Three Hits: Gators stifle Pitt to reach Sweet 16

Scottie Wilbekin had 21 points along with three rebounds, two assists, and just one turnover in 32 minutes.

Kim Klement/Kim Klement-USA TODAY Sports

Falling out of bounds after a steal, Scottie Wilbekin managed to set up Casey Prather on a run-out. Prather, with a Pitt defender trailing him, fed Patric Young for an alley-oop.

It was among a few moments of spectacular offense for Florida, the NCAA tournament’s No. 1 overall seed, as it dumped ninth-seeded Pitt 61-45 on Saturday. But like every win that has pushed the Gators into the Sweet 16, this victory was predicated on defense.

"I’m just proud of them because they’re really coachable," Gators coach Billy Donovan said. "They let us coach them, they work hard, they’re about the right things, and it was good to see us play more and closer to our identity today than we did Thursday (vs. Albany)."

Here are three observations from Florida’s 28th consecutive victory, which has them awaiting the winner of No. 4 seed UCLA and 12th-seeded Stephen F. Austin in the next round.

In their opening rout of Colorado, the Panthers rolled up 46 points in the first half. But with 1:04 to play, Pitt had managed just 45 in all against the Gators.

Credit a Florida D that never let Pitt establish any kind of transition game — with 24 defensive rebounds — and dominated the guard play, as starters James Robinson and Cameron Wright were held scoreless in the first half and managed a combined eight in all. The Panthers would get little help from behind the arc either, as they shot 4 of 17 on 3-pointers.

But perhaps the highlight of the Gators’ defensive play was one of Patric Young’s four blocks, as he let James Robinson slide by him, only to swat the ball from behind as the Pitt guard made his move toward the basket (gif via gifsection.com).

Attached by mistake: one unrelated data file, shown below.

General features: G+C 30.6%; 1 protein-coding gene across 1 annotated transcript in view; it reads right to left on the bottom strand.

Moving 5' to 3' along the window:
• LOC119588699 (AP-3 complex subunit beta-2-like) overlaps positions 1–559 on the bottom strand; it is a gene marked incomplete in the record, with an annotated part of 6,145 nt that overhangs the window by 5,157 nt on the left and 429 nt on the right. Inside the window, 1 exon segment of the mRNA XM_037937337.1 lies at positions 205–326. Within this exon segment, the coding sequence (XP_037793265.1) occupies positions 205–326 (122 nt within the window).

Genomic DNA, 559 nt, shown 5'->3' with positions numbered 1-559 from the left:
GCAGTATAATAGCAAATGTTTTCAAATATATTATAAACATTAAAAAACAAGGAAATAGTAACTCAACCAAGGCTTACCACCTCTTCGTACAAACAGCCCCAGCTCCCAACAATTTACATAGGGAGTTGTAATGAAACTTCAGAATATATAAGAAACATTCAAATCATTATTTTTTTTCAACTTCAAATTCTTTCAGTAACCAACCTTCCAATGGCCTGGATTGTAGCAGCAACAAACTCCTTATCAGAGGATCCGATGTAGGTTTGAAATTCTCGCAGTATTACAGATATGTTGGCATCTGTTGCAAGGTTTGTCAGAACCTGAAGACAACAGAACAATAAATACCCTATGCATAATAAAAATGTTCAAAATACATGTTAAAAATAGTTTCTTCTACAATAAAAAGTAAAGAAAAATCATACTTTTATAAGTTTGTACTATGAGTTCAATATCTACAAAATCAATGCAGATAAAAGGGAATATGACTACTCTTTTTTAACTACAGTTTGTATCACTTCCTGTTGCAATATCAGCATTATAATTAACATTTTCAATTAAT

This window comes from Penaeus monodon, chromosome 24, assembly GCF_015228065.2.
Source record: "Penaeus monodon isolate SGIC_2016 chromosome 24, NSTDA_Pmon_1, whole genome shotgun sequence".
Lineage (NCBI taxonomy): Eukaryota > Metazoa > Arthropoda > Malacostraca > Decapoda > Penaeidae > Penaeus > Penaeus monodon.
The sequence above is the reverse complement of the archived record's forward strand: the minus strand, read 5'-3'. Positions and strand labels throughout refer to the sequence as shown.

As Charles Barkley said from his analyst chair at halftime, "Patric young is a full-grown man."

Holding opponents to 39.3 percent shooting on the season, the Gators limited the Panthers to 37.3, marking the third straight team Florida has held below 40 percent (along with Albany and Kentucky).

Final Four . . . for four

The offense wasn’t always spectacular (more on that below) but if there were any doubts surrounding Florida after it seemingly sleep-walked through its narrow victory over the Great Danes, they looked to be answered.

The steal that keyed Young’s dunk and a running 3-pointer to end the first half were the lasting images, but the SEC Player of the Year did a little bit of everything in the victory.

Wilbekin had 21 points — including hitting three of seven 3-pointers — along with three rebounds, two assists, and one turnover in 32 minutes, an extremely effective performance after he had 10 points and shot 1-for-4 on 3s against Albany.

He also proved key as the Gators put the game out of reach.

After hitting a 3-pointer to put the Gators up 45-31, Wilbekin would hit five more shots in a row, helping Florida to a 57-45 lead with 1:33 to play before taking a seat to loud cheers 17 seconds later. In all, he scored 11 of the teams’ 13 points in a seven-minute stretch.

It was the first time Wilbekin had gone for more than 20 in 12 games as he spearheaded a defense that forced 11 turnovers on the press. His overall performance should be a warning sign for opposing guards to come in this tourney.

The Panthers’ best hope was to establish Talib Zanna’s play inside and let him get Florida’s bigs into foul trouble.

Given the depth Donovan’s squad has at those spots, it’s a daunting task, but it became all the more difficult due to the problems Pitt’s guards were having in the half-court and in transition.

Zanna still managed to scored 10 points — he was the only Pitt player in double-figures — and grabbed six rebounds, but only two of those were on the offensive end.

He more than held his own in the hyped matchup with Young, but in attempting just five second-half shots, Pitt’s biggest issue was limited opportunities for its most consistent offensive weapon.